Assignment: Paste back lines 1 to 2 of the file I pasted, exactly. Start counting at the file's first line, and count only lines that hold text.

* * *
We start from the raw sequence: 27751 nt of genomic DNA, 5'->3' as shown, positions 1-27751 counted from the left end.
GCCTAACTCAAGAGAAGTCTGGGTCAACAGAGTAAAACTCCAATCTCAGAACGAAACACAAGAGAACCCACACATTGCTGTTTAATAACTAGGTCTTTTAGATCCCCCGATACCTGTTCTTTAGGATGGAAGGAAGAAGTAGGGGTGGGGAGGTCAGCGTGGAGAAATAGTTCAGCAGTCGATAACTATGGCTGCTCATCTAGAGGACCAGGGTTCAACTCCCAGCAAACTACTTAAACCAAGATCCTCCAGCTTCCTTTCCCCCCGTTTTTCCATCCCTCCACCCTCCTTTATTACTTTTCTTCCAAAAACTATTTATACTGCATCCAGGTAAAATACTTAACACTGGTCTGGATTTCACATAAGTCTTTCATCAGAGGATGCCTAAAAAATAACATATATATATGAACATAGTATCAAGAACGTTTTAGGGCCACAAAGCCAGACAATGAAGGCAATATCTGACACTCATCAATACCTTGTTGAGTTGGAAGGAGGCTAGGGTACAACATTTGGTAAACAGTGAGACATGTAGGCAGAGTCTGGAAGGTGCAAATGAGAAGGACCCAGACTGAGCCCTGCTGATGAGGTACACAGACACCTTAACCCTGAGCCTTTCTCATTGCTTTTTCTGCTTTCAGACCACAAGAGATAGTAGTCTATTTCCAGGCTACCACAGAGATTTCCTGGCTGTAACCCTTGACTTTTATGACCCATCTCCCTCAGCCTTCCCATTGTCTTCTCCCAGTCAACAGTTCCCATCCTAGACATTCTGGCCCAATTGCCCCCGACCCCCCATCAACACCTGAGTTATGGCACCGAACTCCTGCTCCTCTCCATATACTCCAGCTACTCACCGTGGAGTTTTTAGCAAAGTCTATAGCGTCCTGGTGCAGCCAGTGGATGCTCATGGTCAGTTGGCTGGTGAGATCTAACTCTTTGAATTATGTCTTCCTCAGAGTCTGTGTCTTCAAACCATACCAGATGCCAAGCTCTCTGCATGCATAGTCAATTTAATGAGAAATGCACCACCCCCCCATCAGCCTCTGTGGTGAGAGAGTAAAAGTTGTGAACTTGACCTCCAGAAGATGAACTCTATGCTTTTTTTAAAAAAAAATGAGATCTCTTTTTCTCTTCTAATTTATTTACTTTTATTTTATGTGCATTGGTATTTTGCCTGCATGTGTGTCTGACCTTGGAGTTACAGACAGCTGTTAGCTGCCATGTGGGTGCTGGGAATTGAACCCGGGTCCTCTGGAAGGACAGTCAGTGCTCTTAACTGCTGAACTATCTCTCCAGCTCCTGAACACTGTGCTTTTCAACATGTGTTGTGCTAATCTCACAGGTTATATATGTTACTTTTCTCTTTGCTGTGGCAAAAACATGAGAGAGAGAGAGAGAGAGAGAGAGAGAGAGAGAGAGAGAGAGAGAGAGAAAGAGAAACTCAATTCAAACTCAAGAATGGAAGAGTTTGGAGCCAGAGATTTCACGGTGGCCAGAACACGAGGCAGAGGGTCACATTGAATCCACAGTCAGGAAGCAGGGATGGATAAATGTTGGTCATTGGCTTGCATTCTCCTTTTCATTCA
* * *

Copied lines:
We start from the raw sequence: 27751 nt of genomic DNA, 5'->3' as shown, positions 1-27751 counted from the left end.
GCCTAACTCAAGAGAAGTCTGGGTCAACAGAGTAAAACTCCAATCTCAGAACGAAACACAAGAGAACCCACACATTGCTGTTTAATAACTAGGTCTTTTAGATCCCCCGATACCTGTTCTTTAGGATGGAAGGAAGAAGTAGGGGTGGGGAGGTCAGCGTGGAGAAATAGTTCAGCAGTCGATAACTATGGCTGCTCATCTAGAGGACCAGGGTTCAACTCCCAGCAAACTACTTAAACCAAGATCCTCCAGCTTCCTTTCCCCCCGTTTTTCCATCCCTCCACCCTCCTTTATTACTTTTCTTCCAAAAACTATTTATACTGCATCCAGGTAAAATACTTAACACTGGTCTGGATTTCACATAAGTCTTTCATCAGAGGATGCCTAAAAAATAACATATATATATGAACATAGTATCAAGAACGTTTTAGGGCCACAAAGCCAGACAATGAAGGCAATATCTGACACTCATCAATACCTTGTTGAGTTGGAAGGAGGCTAGGGTACAACATTTGGTAAACAGTGAGACATGTAGGCAGAGTCTGGAAGGTGCAAATGAGAAGGACCCAGACTGAGCCCTGCTGATGAGGTACACAGACACCTTAACCCTGAGCCTTTCTCATTGCTTTTTCTGCTTTCAGACCACAAGAGATAGTAGTCTATTTCCAGGCTACCACAGAGATTTCCTGGCTGTAACCCTTGACTTTTATGACCCATCTCCCTCAGCCTTCCCATTGTCTTCTCCCAGTCAACAGTTCCCATCCTAGACATTCTGGCCCAATTGCCCCCGACCCCCCATCAACACCTGAGTTATGGCACCGAACTCCTGCTCCTCTCCATATACTCCAGCTACTCACCGTGGAGTTTTTAGCAAAGTCTATAGCGTCCTGGTGCAGCCAGTGGATGCTCATGGTCAGTTGGCTGGTGAGATCTAACTCTTTGAATTATGTCTTCCTCAGAGTCTGTGTCTTCAAACCATACCAGATGCCAAGCTCTCTGCATGCATAGTCAATTTAATGAGAAATGCACCACCCCCCCATCAGCCTCTGTGGTGAGAGAGTAAAAGTTGTGAACTTGACCTCCAGAAGATGAACTCTATGCTTTTTTTAAAAAAAAATGAGATCTCTTTTTCTCTTCTAATTTATTTACTTTTATTTTATGTGCATTGGTATTTTGCCTGCATGTGTGTCTGACCTTGGAGTTACAGACAGCTGTTAGCTGCCATGTGGGTGCTGGGAATTGAACCCGGGTCCTCTGGAAGGACAGTCAGTGCTCTTAACTGCTGAACTATCTCTCCAGCTCCTGAACACTGTGCTTTTCAACATGTGTTGTGCTAATCTCACAGGTTATATATGTTACTTTTCTCTTTGCTGTGGCAAAAACATGAGAGAGAGAGAGAGAGAGAGAGAGAGAGAGAGAGAGAGAGAGAGAGAGAAAGAGAAACTCAATTCAAACTCAAGAATGGAAGAGTTTGGAGCCAGAGATTTCACGGTGGCCAGAACACGAGGCAGAGGGTCACATTGAATCCACAGTCAGGAAGCAGGGATGGATAAATGTTGGTCATTGGCTTGCATTCTCCTTTTCATTCA